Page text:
OHSU doctors complete Oregon's first robot-assisted brain surgery

Bryan Black is the first patient in Oregon to undergo brain surgery with an assist from a robot. He's also been a force in creating awareness around epilepsy, leveraging social media to collect basketball jerseys. (KATU Photo)

A 34-year-old Monmouth man has earned the distinction as the first patient in Oregon to undergo brain surgery with an assist from a robot.

"I thought it was awesome," said Bryan Black. "I love being involved in new things and helping being a pioneer in medical discovery and research."

Black has suffered from epilepsy since 2008. A team of doctors at OHSU has been on his case for some time. The robotic help came from the ROSA robot, which stands for Robotic Stereotactic Assistance. OHSU neurosurgeons used ROSA to place electrodes in Black's brain. Doctors say the machine provides precise GPS-like imagery to guide placement of needle-like electrodes.

"It basically can do what the surgeon needs to do but a lot quicker and a lot more precisely," said Black.

Dr. Lia Ernst, OHSU Assistant Professor of Neurology, describes the technique like a board game.

"You're trying to find the coordinates of the precise location where the seizures start," she said. "You're trying to find the battleship."

Doctors will now monitor Black and use the electrodes to determine where his seizures are originating in his brain. A future surgery will aim to stop or reduce them.

While the surgery is noteworthy, Black has also become one of OHSU's most famous patients in another way. He might best be known as the college basketball fan who has leveraged social media to collect hundreds of jerseys donated by Division 1 basketball programs. Black says he's using his love of sports to create an awareness campaign around epilepsy. He's discovered a side benefit of meeting doctors, nurses, and other employees who hail from many different schools, some of which do medical research.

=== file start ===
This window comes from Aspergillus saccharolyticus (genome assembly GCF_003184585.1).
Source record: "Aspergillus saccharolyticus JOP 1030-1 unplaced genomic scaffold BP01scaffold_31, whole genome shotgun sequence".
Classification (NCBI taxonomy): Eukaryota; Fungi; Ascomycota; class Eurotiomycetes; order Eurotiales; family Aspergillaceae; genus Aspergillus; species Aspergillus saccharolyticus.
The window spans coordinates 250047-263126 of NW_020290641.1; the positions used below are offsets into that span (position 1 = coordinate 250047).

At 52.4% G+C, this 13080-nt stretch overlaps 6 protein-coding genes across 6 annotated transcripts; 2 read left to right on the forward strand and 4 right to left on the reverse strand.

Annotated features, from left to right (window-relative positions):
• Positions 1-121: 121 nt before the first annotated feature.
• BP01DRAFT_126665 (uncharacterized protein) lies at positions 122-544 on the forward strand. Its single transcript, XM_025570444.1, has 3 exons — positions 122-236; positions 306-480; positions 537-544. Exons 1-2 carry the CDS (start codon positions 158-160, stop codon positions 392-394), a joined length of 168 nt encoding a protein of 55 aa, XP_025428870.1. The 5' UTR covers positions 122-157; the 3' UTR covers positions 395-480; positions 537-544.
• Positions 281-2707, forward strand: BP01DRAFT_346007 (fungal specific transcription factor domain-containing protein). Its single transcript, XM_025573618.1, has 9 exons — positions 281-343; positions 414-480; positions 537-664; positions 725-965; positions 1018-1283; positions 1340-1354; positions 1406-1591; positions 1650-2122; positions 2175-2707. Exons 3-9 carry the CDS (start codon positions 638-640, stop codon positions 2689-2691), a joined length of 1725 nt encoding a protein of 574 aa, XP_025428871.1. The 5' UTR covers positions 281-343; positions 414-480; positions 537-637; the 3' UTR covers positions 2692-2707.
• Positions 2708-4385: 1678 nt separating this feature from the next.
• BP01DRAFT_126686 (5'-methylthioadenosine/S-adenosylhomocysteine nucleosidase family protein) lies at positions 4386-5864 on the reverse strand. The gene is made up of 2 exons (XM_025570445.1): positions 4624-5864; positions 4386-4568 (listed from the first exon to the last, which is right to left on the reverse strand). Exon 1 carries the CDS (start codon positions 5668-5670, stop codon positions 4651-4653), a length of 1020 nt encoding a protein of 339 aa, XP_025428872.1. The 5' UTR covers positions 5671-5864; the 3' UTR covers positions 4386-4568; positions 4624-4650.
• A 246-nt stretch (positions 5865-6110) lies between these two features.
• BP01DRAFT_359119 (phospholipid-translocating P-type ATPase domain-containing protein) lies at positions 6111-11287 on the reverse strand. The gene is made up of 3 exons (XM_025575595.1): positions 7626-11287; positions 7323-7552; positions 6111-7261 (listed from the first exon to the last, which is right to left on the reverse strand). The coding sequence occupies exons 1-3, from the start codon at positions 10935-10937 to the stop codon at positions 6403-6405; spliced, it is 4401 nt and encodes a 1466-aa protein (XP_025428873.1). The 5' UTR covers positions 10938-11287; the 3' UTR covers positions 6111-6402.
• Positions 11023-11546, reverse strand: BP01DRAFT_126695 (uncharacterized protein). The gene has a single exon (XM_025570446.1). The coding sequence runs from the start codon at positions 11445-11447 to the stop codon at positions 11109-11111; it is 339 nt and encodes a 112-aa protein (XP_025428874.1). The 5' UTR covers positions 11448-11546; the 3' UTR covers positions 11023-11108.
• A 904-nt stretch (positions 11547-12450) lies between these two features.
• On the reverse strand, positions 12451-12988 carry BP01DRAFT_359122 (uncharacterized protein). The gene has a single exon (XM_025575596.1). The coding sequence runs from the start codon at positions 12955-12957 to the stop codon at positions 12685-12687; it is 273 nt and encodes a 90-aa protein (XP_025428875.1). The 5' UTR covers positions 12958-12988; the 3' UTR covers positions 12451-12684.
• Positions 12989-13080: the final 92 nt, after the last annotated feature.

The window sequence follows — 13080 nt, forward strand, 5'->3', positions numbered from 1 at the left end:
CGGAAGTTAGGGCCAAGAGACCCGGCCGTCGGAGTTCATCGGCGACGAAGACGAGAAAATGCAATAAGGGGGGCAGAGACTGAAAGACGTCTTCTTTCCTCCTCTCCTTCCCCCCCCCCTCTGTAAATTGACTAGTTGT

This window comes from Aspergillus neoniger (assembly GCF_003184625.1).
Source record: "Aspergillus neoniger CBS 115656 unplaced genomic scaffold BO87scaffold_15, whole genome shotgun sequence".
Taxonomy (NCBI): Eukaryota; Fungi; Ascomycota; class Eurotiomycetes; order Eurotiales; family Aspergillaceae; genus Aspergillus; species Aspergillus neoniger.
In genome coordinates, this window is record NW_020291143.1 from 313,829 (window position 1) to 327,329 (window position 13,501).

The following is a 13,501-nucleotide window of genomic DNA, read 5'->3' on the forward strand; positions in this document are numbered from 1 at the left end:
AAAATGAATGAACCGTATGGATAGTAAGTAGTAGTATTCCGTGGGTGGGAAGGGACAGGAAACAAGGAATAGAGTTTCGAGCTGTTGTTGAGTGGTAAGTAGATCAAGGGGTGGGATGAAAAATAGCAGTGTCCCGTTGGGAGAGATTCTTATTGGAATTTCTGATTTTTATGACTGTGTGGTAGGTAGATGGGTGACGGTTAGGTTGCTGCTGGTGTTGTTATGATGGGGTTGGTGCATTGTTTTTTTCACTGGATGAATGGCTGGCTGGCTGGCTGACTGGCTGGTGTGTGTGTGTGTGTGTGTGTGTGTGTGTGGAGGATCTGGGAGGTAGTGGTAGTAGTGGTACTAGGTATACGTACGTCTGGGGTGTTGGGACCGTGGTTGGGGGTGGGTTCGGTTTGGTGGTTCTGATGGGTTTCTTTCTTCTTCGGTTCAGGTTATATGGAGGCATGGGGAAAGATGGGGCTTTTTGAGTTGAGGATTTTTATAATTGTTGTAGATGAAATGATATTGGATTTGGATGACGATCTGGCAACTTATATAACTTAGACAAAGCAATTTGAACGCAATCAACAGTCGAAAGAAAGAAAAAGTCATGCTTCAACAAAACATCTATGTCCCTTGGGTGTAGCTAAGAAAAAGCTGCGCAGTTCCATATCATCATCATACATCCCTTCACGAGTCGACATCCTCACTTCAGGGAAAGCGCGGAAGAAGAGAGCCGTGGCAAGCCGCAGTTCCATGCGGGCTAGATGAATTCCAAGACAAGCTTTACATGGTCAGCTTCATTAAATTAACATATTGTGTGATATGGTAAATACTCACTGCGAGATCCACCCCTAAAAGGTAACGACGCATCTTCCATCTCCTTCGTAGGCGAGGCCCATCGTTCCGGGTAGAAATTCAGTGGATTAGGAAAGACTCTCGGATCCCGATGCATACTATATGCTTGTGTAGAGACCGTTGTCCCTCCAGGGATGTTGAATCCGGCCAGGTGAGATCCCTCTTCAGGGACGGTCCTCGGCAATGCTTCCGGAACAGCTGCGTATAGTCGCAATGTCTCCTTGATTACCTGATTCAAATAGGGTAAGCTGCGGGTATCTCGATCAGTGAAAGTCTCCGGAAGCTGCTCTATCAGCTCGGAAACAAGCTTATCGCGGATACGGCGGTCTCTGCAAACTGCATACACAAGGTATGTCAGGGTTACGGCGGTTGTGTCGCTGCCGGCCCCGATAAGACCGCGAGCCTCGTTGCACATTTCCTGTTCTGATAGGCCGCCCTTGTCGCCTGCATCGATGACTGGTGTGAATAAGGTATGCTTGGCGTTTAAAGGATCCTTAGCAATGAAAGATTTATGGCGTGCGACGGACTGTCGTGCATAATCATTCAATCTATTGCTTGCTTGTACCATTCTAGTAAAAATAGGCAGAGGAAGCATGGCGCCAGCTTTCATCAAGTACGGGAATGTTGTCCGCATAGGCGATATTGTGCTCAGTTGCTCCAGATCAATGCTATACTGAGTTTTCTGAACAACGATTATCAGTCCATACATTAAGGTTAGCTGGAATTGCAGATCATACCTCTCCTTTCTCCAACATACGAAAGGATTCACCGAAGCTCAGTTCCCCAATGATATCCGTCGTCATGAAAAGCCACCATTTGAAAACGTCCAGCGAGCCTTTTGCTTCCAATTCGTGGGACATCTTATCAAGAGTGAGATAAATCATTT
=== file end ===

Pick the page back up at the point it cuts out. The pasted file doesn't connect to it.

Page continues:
"This has really helped me," Black says. "Honestly, having these jerseys, I just think about this and my family and you know all of the hope that these people from these schools have and these innovations they bring."

The jersey campaign has also impressed his doctors.

"Brian is more than a patient," says Dr. Ahmed Raslan, OHSU Associate Professor of Neurological Surgery. "Bryan is also a patient advocate, which is a completely different job. Not all patient advocates are patients and not all patients are patient advocates. Bryan gets to be both."

So far, Bryan has received 227 jerseys. He needs 126 more. The only Oregon Division 1 school that hasn't sent a jersey is Portland State University.

You can follow Bryan on Twitter where he tweets from his @353jerseys4hope Twitter handle.

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